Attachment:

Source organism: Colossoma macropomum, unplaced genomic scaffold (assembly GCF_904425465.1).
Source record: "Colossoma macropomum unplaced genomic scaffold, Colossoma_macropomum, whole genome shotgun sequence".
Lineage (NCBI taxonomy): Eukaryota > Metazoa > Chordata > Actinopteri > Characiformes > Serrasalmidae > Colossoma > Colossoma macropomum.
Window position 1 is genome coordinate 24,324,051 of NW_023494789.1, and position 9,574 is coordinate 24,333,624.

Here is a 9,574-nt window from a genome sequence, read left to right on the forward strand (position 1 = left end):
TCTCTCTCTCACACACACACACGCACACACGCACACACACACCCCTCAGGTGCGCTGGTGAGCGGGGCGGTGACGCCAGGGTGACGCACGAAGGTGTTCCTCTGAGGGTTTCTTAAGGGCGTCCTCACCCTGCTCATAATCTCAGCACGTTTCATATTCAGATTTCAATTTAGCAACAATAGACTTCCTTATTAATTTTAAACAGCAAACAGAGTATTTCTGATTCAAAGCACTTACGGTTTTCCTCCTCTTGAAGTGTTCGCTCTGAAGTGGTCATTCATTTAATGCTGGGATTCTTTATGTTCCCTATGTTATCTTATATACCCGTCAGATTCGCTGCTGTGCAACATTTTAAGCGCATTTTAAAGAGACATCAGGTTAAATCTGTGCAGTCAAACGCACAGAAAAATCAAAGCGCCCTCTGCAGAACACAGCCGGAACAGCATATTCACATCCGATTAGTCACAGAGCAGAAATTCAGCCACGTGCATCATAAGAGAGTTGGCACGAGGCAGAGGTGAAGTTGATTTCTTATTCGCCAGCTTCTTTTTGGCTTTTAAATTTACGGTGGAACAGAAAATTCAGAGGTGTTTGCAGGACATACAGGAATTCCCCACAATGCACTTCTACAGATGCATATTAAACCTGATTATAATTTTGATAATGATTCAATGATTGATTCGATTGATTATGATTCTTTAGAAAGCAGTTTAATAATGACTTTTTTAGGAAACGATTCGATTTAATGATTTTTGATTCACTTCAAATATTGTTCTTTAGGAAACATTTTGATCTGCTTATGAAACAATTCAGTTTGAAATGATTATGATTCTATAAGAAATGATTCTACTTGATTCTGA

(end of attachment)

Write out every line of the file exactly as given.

Source organism: Colossoma macropomum, unplaced genomic scaffold (assembly GCF_904425465.1).
Source record: "Colossoma macropomum unplaced genomic scaffold, Colossoma_macropomum, whole genome shotgun sequence".
Lineage (NCBI taxonomy): Eukaryota > Metazoa > Chordata > Actinopteri > Characiformes > Serrasalmidae > Colossoma > Colossoma macropomum.
Window position 1 is genome coordinate 24,324,051 of NW_023494789.1, and position 9,574 is coordinate 24,333,624.

Here is a 9,574-nt window from a genome sequence, read left to right on the forward strand (position 1 = left end):
TCTCTCTCTCACACACACACACGCACACACGCACACACACACCCCTCAGGTGCGCTGGTGAGCGGGGCGGTGACGCCAGGGTGACGCACGAAGGTGTTCCTCTGAGGGTTTCTTAAGGGCGTCCTCACCCTGCTCATAATCTCAGCACGTTTCATATTCAGATTTCAATTTAGCAACAATAGACTTCCTTATTAATTTTAAACAGCAAACAGAGTATTTCTGATTCAAAGCACTTACGGTTTTCCTCCTCTTGAAGTGTTCGCTCTGAAGTGGTCATTCATTTAATGCTGGGATTCTTTATGTTCCCTATGTTATCTTATATACCCGTCAGATTCGCTGCTGTGCAACATTTTAAGCGCATTTTAAAGAGACATCAGGTTAAATCTGTGCAGTCAAACGCACAGAAAAATCAAAGCGCCCTCTGCAGAACACAGCCGGAACAGCATATTCACATCCGATTAGTCACAGAGCAGAAATTCAGCCACGTGCATCATAAGAGAGTTGGCACGAGGCAGAGGTGAAGTTGATTTCTTATTCGCCAGCTTCTTTTTGGCTTTTAAATTTACGGTGGAACAGAAAATTCAGAGGTGTTTGCAGGACATACAGGAATTCCCCACAATGCACTTCTACAGATGCATATTAAACCTGATTATAATTTTGATAATGATTCAATGATTGATTCGATTGATTATGATTCTTTAGAAAGCAGTTTAATAATGACTTTTTTAGGAAACGATTCGATTTAATGATTTTTGATTCACTTCAAATATTGTTCTTTAGGAAACATTTTGATCTGCTTATGAAACAATTCAGTTTGAAATGATTATGATTCTATAAGAAATGATTCTACTTGATTCTGA